Chloe (from University of Leeds) presented a very interesting theory session, around “connectivism” (Bell 2009; Siemens 2011) and successor theory, in contrast with behaviourist and post-behaviourist theories. Chloe remarked on a “default to behaviourism” and cited legal education’s preoccupation with “thinking like a lawyer” as an example that could fall prey to the default to behaviourism. I am a keen reader of education theory and aware of Siemens’ work but would like to learn more about connectivism and the network theory approach to learning. Not often you see a good theory session at legal education conferences.

The final presentation of the day by Cath (from University of Northumbria) concerned “Measuring Competence In Legal Education: A View From the Bridge”. Cath spoke to a “richer concept of competence” and drew on Miller’s Pyramid (1990) and de Vleuten’s utility index (1996) to discuss how to test for competency in a regulatory environment pressing for “robust” and “rigorous” assessment. It’s a real issue, I agree, particularly in practical legal training, where it can be difficult to reach consensus between assessors about what “competence” is for a given task or practice.
A really good first day at the conference, stimulating and inspiring.


Map of Revised National Competency Standards for PLT

NCS 2015 PNGI recently posted about the revised National Competency Standards for Entry-Level Lawyers that apply to Australian practical legal training (PLT). The revised standards take effect from 1 January 2015.

I mapped the revised competencies and the ‘lawyer’s skills’ elements. Clicking on the thumbnail at left will open a full size picture. The map provides an “at-a-glance” summary.

For simplicity, I have not include all the elements or performance criteria for each competency. I have included the ‘lawyer’s skills’ elements, because often attract attention in discussions about the competencies.


Revised PLT Competency Standards from 1 January 2015

The Law Admissions Consultative Committee (“LACC”) has posted a copy of the revised Practical Legal Training National Competency Standards for Entry-Level Lawyers (“NCS”).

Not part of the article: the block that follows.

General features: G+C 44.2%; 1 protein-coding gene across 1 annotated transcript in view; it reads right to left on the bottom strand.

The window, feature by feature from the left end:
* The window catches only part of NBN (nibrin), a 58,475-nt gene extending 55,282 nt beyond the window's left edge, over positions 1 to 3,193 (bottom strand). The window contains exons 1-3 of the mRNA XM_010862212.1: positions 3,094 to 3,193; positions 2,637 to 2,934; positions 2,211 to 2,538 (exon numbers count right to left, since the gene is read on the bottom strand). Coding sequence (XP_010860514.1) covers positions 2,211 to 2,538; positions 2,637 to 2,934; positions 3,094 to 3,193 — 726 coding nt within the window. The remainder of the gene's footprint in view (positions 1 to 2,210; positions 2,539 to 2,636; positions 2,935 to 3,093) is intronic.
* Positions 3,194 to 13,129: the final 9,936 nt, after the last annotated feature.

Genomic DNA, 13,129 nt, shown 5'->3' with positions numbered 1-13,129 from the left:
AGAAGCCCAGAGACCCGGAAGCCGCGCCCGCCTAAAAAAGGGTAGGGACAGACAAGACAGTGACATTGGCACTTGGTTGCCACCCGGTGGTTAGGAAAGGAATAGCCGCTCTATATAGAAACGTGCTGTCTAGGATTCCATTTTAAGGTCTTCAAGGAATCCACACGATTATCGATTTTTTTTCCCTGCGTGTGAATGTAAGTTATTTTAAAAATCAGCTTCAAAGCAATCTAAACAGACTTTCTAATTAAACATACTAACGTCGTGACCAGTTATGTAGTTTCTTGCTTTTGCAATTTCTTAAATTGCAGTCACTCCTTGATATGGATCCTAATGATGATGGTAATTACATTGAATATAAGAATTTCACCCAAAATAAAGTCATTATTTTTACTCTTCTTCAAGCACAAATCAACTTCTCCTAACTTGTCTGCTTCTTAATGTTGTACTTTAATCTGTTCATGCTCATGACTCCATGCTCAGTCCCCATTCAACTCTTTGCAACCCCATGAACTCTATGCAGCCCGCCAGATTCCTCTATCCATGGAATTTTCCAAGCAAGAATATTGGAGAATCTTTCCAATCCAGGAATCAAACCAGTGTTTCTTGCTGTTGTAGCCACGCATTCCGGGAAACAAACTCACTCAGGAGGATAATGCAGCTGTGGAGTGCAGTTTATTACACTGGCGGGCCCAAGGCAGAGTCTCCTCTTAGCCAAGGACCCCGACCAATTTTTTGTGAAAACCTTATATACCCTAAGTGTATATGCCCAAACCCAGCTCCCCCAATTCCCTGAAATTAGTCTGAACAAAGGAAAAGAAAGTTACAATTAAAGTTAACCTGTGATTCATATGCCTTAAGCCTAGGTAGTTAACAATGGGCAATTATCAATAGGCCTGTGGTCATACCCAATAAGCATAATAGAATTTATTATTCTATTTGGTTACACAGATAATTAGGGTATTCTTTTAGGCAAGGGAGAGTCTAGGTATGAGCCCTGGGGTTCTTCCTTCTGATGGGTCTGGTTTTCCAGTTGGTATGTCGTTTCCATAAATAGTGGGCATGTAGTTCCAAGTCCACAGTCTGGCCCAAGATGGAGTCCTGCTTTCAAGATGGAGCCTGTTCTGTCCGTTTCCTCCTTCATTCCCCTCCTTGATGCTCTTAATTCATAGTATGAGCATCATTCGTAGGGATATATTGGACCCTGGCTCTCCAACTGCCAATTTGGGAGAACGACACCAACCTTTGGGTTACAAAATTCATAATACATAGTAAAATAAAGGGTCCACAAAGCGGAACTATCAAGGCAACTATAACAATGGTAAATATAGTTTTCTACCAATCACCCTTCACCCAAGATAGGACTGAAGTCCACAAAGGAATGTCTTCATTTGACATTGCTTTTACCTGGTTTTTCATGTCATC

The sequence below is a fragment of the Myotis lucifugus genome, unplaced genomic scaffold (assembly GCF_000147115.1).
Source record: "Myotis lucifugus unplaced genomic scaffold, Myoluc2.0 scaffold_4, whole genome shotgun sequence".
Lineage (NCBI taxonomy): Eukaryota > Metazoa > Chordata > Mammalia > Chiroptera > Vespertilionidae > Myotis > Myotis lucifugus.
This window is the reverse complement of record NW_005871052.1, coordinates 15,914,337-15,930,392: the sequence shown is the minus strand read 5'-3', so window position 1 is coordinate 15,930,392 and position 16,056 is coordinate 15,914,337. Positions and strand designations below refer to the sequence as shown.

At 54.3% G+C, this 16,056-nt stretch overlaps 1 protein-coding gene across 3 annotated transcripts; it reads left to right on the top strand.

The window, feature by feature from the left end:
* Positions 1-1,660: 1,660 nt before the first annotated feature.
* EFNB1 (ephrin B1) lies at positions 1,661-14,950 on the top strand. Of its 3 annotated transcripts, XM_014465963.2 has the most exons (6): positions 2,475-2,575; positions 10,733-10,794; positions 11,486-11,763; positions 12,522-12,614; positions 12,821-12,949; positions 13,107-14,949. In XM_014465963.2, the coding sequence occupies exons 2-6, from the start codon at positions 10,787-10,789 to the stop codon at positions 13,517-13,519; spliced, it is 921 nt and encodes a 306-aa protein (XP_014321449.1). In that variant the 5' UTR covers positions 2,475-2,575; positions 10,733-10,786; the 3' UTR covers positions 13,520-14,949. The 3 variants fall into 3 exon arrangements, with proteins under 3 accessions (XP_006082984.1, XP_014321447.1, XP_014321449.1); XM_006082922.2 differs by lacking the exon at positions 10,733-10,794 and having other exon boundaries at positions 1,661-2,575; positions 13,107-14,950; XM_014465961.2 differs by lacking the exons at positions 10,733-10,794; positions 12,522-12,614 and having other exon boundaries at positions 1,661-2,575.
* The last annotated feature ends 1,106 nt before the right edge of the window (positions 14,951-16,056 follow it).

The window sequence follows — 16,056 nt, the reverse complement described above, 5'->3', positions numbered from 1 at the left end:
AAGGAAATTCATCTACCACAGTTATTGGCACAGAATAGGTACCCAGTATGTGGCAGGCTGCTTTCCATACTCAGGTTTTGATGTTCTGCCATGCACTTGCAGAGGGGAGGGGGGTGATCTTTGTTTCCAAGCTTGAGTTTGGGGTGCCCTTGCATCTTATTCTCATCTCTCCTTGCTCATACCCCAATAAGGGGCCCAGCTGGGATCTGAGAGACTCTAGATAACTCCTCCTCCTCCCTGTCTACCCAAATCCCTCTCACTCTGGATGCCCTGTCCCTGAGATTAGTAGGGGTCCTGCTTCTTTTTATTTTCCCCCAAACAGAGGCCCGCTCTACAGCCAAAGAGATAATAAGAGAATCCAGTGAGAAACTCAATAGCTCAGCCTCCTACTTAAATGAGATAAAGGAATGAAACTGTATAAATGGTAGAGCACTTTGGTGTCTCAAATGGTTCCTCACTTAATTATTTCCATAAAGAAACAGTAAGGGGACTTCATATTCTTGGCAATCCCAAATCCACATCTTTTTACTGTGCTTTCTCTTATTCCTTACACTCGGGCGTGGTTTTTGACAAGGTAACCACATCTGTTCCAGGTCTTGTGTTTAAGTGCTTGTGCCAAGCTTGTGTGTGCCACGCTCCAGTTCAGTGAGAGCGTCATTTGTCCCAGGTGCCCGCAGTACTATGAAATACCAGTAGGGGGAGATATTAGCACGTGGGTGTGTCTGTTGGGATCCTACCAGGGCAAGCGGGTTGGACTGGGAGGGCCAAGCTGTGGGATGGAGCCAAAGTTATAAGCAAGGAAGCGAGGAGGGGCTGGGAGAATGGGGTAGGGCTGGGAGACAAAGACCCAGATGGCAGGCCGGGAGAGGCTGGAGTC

The LACC website advises that the revised NCS will take effect from 1 January 2015.

Disclaimer: Always check with the relevant PLT provider and Admitting Authority about what is required for satisfactory completion of the practical legal training requirements for admission, before you commence PLT.


The background section in the revised NCS states ‘[w]hichever form of PLT is now followed, all intending practitioners are required to demonstrate that they have attained prescribed competence in the Skills, Practice Areas and Values summarised in item 3 set out in detail in item 5’. This applies to those undertaking supervised workplace traineeships and articled clerkships, as well as those undertaking PLT.

New Optional Subject

Listing of ‘Skills’ component and the ‘Compulsory Practice Areas’ component appears to be unchanged. The optional practice area components were formerly divided into two groups of electives, these are now grouped together, and include a new ‘Banking and Finance’ subject. Trainees can chose from any two optional practice area components.

Commencement of PLT

The revised NCS clarifies the situation with concurrent academic degrees and PLT. An applicant can undertake PLT integrated with the academic degree of at least 3 years full-time study (apart from the time required for the PLT component) AND (this is important) the integrated program is recognised by the Admitting Authority for the purposes of admission to the profession.

For those not undertaking an integrated program, an applicant can commence PLT if no more than 2 subjects of the academic degree remain uncompleted, and neither subject is one required for admission (presumably this means they must be electives), for which the applicant must be enrolled while undertaking PLT, AND the applicant has prior permission from the admitting authority to commence PLT.

Those undertaking supervised workplace training must complete their academic degree before commencing PLT.

Australian Qualifications Framework

The NCS takes into account the requirements of the AQF for Level 8 graduate diploma awards, such as the Graduate Diploma of Legal Practice. The training load must be consistent with the AQF requirements plus 15 days workplace experience.

Where the PLT is not undertaking toward a graduate diploma, training must be of at least 900 hours duration, comprised of 450 hours programmed training plus 15 days workplace experience.

For supervised workplace training, 12 months full-time work is required plus 90 hours of programmed training.

Level of Training

The NCS continue to require that PLT be undertaken as a post-graduate level of training.

Resilience and Well-Being

It is heartening to see the inclusion of clause 4.6, which requires training provides to educate and inform applicants in resilience and well-being matters.

Clause 2.2 – Interpretation of Competency Standards

This sets out more specific details for interpreting the competency standards “elements” and “performance criteria”. It expressly contemplates the use of simulation, and requires documentation for critical reflection activities.